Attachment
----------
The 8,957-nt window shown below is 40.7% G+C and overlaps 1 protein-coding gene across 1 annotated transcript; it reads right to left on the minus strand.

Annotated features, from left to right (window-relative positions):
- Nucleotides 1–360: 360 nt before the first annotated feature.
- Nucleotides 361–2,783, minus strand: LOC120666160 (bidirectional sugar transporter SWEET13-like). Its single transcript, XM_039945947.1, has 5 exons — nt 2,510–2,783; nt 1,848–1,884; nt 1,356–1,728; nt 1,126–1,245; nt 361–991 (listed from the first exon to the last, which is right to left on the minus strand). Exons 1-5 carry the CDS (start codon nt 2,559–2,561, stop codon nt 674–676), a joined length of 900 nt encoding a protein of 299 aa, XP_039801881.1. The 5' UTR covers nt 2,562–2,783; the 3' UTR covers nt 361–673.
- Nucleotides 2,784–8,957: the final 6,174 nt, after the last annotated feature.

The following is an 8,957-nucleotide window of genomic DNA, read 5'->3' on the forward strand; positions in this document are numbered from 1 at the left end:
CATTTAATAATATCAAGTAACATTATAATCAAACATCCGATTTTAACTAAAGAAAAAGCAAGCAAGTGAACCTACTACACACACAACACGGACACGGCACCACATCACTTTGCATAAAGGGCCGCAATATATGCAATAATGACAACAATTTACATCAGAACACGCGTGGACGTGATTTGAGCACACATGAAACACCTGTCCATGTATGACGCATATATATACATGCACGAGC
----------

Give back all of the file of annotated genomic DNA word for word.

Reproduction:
The 8,957-nt window shown below is 40.7% G+C and overlaps 1 protein-coding gene across 1 annotated transcript; it reads right to left on the minus strand.

Annotated features, from left to right (window-relative positions):
- Nucleotides 1–360: 360 nt before the first annotated feature.
- Nucleotides 361–2,783, minus strand: LOC120666160 (bidirectional sugar transporter SWEET13-like). Its single transcript, XM_039945947.1, has 5 exons — nt 2,510–2,783; nt 1,848–1,884; nt 1,356–1,728; nt 1,126–1,245; nt 361–991 (listed from the first exon to the last, which is right to left on the minus strand). Exons 1-5 carry the CDS (start codon nt 2,559–2,561, stop codon nt 674–676), a joined length of 900 nt encoding a protein of 299 aa, XP_039801881.1. The 5' UTR covers nt 2,562–2,783; the 3' UTR covers nt 361–673.
- Nucleotides 2,784–8,957: the final 6,174 nt, after the last annotated feature.

The following is an 8,957-nucleotide window of genomic DNA, read 5'->3' on the forward strand; positions in this document are numbered from 1 at the left end:
CATTTAATAATATCAAGTAACATTATAATCAAACATCCGATTTTAACTAAAGAAAAAGCAAGCAAGTGAACCTACTACACACACAACACGGACACGGCACCACATCACTTTGCATAAAGGGCCGCAATATATGCAATAATGACAACAATTTACATCAGAACACGCGTGGACGTGATTTGAGCACACATGAAACACCTGTCCATGTATGACGCATATATATACATGCACGAGC